Eve’s Wishes for Christmas


It is early morning on Christmas eve, and for me as I am sure, for many, there is still so much to do. Let us not forget the reason for all our activity.


Merry Christmas to you all. Thank you for your support over this past year. May the New Year that awaits us be another of divine unfolding as we walk together, as faithful companions.

Day 9 of #31DaysWithIggy


Took #Iggy out into the #garden to get some #sun. It’s a beautiful day and neighbourhood #birds and #children alike broke out into silly #song, with the latter singing #handelsmessiah (no joke). Little did they know they were #praisingGod.

In celebration of Ignatian Spirituality, and to mark the feast of St Ignatius of Loyola (31 July), I have taken on the challenge of posting a picture a day that speaks to me of the lessons learned from all things ‘Ignatian’; including ‘finding God in all things.’ Here it is, as posted on Instagram (@fcjAustralia).

Video: I Love You and You are Mine

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Ash Wednesday marks the beginning of a time of solemnity in Lent where the focus is on repentance.

For your prayer and reflection, I offer you a chance to listen to the song,  “You Are Mine”, by David Haas. I invite you to focus on the words:

I love you and you are mine.

Recall a relationship where you felt loved. Savour what it is like to feel such intimacy. Know that in that experience, God continually calls you by name, and calls you into union with him.

The video can be found here, with lyrics and contemplative visuals, from YouTube.

Four Voices, One Message

Words do not convey the gratitude and joy I feel for having stumbled upon this jewel-of-an-example of what good humanity can achieve. If you watch one video today, make it this one.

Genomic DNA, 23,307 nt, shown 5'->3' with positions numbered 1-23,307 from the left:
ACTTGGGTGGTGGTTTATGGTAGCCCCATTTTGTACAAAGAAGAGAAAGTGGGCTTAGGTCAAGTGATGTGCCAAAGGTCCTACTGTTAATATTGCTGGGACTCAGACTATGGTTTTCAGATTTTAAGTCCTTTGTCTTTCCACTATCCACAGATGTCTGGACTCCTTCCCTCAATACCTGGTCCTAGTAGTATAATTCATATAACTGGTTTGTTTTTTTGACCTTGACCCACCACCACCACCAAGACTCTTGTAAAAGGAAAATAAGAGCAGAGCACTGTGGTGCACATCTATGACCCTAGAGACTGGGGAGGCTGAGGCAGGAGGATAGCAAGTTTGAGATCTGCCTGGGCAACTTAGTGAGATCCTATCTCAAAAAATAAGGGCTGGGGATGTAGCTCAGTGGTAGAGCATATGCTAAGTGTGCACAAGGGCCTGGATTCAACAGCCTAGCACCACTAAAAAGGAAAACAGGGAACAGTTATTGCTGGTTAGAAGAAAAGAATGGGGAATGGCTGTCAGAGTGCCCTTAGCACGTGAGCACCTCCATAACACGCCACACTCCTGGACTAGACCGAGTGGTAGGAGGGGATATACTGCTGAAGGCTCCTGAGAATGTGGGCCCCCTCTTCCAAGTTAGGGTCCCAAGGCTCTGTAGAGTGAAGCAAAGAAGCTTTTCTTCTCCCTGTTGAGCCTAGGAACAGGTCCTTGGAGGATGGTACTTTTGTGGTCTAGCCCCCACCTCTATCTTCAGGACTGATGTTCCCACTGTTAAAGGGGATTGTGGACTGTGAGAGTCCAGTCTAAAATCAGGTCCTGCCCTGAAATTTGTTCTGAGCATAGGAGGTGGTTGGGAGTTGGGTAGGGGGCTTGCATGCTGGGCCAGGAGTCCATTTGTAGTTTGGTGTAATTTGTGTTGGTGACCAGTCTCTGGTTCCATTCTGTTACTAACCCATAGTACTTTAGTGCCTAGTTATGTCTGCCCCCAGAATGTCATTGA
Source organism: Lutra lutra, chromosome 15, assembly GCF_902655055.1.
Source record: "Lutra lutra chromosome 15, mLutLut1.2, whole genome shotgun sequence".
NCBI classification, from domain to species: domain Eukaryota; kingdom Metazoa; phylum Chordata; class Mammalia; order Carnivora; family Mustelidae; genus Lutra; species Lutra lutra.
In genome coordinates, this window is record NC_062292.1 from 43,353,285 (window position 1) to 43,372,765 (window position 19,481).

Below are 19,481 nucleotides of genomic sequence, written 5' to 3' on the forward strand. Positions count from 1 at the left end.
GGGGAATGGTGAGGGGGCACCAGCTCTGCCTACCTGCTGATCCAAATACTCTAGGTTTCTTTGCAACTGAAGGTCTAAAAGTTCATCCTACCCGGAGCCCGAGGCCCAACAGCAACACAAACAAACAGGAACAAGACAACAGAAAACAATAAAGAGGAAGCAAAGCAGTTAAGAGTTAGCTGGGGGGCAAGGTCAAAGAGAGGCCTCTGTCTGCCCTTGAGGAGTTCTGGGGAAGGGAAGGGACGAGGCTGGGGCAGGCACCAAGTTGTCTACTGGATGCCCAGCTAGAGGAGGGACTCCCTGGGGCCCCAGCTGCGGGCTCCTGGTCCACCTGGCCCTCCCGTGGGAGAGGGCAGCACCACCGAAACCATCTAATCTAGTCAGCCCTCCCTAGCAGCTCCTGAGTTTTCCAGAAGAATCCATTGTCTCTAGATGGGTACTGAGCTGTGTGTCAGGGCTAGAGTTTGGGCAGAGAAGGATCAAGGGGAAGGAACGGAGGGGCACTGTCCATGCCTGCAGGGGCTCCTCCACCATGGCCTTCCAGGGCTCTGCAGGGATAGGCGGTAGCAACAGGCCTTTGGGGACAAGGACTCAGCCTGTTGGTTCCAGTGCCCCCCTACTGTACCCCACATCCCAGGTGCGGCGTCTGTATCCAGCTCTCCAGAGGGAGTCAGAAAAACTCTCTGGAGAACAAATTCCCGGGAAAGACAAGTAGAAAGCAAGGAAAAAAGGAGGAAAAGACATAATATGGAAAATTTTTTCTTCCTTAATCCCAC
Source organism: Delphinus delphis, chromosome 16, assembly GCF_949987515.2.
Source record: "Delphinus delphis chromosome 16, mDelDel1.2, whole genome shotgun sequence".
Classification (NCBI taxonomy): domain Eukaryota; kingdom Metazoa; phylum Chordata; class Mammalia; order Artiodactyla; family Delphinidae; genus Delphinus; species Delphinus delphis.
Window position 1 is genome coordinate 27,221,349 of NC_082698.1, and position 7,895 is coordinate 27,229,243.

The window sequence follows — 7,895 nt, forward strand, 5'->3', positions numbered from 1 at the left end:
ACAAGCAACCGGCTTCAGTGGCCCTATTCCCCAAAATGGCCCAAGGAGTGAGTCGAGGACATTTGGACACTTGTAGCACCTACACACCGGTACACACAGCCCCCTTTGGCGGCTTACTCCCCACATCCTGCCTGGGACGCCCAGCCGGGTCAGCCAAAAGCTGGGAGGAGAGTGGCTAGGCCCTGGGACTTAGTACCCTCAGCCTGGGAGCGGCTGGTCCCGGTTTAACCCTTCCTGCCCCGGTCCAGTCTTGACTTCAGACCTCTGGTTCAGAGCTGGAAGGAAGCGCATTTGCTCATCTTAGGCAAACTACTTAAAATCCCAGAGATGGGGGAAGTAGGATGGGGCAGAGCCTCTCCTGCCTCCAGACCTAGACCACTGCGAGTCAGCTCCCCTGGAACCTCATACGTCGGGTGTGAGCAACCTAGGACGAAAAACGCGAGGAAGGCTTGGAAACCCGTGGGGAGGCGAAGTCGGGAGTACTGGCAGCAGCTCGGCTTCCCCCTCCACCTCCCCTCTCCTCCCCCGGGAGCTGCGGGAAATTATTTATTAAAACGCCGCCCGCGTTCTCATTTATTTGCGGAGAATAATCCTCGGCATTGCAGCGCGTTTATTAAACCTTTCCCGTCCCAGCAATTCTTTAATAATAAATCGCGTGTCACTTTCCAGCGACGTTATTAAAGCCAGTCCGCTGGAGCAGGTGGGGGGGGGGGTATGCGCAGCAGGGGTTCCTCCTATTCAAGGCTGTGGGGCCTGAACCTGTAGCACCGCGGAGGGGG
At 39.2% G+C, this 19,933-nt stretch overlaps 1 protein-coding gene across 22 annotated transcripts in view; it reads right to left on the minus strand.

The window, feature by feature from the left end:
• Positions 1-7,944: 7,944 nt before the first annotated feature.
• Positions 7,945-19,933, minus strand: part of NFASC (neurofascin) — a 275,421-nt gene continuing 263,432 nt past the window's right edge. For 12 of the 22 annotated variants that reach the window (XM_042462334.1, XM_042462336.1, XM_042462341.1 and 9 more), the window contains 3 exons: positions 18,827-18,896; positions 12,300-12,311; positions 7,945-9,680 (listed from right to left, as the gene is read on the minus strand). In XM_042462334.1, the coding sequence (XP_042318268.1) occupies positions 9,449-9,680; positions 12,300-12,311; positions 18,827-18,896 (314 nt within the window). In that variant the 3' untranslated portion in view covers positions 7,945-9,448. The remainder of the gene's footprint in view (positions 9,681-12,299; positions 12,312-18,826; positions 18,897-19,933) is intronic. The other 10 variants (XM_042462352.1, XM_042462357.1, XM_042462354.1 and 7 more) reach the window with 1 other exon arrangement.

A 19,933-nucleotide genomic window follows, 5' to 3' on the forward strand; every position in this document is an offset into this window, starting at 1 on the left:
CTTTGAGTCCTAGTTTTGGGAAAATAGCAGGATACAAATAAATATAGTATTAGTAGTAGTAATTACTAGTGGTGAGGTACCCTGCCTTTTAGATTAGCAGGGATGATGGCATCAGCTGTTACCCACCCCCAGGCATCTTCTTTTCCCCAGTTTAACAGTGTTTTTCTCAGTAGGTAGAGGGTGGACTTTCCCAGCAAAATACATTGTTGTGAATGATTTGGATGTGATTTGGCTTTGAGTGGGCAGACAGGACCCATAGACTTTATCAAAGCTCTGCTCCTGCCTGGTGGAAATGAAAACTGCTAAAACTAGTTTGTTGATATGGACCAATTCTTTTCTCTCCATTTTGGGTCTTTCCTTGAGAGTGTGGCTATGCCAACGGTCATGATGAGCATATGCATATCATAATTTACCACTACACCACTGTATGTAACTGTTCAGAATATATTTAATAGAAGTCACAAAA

Beyond (L-R): Dechen Shak-Dagsay, Tina Turner, Regula Curti and Sawani Shende-Sathaye.

“Beyond” is a compilation of song and prayer featuring four different voices that convey one shared universal truth.

The opening lines say:

A compassionate heart takes the fear away and gives inner strength. It is vital to educate the heart beyond yourself. The true meaning of life is love. By giving, you find true happiness.

You can watch the video here through SBS.

One Way to Pray: Articulating Desire

Some unwelcome anxiety visited me recently. I grew restless, bothered and even fearful. But then I recalled a song and let it play, and soon this prayer became my prayer and the anxiety fleeted.

What I learnt here is that one way of praying is by being open and availing in oneself, space for the Spirit to work. Furthermore, this doesn’t always require words or gestures, merely presence and sincere desire.

God will take care of the rest.


This is my desire:
To honour you.

In my waking at first light.

Through each task before me,
Whether a challenge or easy.

In every word and thought
Every blessing and every greeting
In every grit and every grace

No matter the score
In victories or loss
In worry or doubt
In confidence or contentment

Until the cloak of night
At the end of the day.

This is my desire:
To honour you.

Where have you been open to God?

Reflection: 17 March, Feast of St Patrick – Gratitude, Humility and Prayer

KEEPING-COMPANY.COM | FCJ Spirituality, Mission and Identity

Stained glass image of St Patrick, Bishop.

The phenomenon that is the celebration of St Patrick’s Day is marked the world over, with emerald green, merriment and cultural pride. And every year, while confetti, festivities and parades fill the streets, bars and pubs, I find myself evading or avoiding the noise and following instead, the footsteps of ancient Celtic voices.